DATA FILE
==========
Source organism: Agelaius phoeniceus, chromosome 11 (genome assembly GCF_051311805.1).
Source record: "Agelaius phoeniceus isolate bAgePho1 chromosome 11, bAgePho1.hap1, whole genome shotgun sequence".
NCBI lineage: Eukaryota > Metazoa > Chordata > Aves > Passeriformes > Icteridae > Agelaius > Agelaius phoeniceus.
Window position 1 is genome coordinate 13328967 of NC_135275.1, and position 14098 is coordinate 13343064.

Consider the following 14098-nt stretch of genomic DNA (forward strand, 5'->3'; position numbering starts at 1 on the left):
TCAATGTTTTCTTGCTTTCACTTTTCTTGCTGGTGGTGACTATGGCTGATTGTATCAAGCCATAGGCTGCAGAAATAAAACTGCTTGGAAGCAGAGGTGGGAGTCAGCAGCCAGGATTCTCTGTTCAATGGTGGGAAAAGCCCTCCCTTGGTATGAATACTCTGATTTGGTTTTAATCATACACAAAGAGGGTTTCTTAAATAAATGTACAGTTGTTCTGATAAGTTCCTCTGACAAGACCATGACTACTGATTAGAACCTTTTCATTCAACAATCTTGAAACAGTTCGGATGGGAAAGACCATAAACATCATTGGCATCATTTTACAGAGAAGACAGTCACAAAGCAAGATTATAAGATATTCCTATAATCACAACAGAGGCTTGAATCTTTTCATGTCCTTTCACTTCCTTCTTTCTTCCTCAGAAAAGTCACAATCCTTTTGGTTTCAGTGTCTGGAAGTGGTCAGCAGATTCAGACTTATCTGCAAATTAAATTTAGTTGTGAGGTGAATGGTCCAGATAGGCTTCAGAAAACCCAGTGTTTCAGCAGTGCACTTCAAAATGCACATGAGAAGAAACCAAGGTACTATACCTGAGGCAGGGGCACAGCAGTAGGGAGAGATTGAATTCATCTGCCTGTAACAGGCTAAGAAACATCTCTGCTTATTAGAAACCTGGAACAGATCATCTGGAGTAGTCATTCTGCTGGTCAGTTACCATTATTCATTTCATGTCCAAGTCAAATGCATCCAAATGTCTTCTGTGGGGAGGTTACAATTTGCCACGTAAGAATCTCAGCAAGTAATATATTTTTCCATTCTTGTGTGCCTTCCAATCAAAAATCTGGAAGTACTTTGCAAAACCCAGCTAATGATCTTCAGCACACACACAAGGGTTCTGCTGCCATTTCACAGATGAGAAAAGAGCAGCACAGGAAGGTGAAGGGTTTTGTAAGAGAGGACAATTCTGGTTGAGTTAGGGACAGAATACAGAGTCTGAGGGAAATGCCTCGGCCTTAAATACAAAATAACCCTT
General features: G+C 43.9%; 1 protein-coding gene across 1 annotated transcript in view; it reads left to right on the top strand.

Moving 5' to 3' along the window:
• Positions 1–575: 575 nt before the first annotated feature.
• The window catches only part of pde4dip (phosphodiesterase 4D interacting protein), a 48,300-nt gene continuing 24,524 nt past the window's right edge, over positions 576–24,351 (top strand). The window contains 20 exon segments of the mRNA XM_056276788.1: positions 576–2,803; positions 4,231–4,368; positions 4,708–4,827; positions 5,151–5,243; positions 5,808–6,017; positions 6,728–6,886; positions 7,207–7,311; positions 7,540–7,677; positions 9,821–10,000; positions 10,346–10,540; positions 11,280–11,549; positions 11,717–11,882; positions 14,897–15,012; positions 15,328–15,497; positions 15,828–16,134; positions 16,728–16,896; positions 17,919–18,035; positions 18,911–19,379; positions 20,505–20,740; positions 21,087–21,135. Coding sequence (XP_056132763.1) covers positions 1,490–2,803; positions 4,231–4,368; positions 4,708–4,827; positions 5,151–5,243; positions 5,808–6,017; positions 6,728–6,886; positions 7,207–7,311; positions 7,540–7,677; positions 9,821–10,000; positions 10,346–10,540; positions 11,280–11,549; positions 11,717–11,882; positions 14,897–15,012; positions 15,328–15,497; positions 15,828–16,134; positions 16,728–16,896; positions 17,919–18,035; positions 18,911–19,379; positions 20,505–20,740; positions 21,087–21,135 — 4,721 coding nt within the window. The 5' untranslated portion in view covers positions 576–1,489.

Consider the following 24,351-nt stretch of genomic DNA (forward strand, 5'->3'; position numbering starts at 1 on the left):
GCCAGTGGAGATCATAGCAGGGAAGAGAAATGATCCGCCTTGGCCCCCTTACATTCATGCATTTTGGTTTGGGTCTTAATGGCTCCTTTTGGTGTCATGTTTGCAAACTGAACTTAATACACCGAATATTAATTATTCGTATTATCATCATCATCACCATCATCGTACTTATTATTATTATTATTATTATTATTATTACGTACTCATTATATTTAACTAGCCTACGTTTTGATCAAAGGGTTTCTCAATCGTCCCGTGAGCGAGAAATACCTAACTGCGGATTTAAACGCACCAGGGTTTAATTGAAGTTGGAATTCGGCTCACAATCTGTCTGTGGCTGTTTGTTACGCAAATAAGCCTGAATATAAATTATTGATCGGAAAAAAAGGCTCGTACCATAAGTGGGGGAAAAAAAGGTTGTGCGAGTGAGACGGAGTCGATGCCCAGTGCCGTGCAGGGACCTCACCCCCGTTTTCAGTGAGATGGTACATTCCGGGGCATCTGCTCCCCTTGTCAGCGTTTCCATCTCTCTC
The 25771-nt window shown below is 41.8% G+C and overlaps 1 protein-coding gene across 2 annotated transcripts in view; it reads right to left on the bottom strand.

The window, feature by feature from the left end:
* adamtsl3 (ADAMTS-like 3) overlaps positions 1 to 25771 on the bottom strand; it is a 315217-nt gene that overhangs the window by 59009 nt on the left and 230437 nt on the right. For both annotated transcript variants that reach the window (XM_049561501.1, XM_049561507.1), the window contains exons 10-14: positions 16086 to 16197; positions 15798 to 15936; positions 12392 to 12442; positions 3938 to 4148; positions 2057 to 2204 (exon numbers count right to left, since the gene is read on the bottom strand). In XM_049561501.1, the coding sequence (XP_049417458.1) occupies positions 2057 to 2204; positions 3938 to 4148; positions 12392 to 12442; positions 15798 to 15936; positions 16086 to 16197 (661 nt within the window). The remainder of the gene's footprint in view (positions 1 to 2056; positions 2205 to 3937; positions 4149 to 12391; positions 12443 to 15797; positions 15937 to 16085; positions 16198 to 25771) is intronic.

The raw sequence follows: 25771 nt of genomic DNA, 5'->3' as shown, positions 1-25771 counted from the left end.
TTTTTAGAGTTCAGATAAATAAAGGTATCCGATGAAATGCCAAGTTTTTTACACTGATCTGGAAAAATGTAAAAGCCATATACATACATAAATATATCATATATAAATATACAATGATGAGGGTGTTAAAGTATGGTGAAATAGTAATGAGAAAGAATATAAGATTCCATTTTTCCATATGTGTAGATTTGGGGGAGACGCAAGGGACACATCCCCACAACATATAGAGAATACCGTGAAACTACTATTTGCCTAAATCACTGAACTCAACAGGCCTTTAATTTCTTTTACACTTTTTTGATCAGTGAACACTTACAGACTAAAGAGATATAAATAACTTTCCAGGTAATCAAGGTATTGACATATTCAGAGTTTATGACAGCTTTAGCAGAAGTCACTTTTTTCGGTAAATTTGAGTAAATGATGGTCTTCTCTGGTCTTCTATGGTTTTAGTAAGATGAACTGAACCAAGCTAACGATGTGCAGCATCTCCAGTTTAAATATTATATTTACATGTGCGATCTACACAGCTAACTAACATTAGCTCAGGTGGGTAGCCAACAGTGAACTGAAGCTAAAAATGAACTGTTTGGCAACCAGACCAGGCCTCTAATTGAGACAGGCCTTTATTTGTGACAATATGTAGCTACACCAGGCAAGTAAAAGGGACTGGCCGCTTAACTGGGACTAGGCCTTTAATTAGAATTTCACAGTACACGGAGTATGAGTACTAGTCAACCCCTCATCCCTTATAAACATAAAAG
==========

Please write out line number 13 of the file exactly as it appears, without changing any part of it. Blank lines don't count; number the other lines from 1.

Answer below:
The 25771-nt window shown below is 41.8% G+C and overlaps 1 protein-coding gene across 2 annotated transcripts in view; it reads right to left on the bottom strand.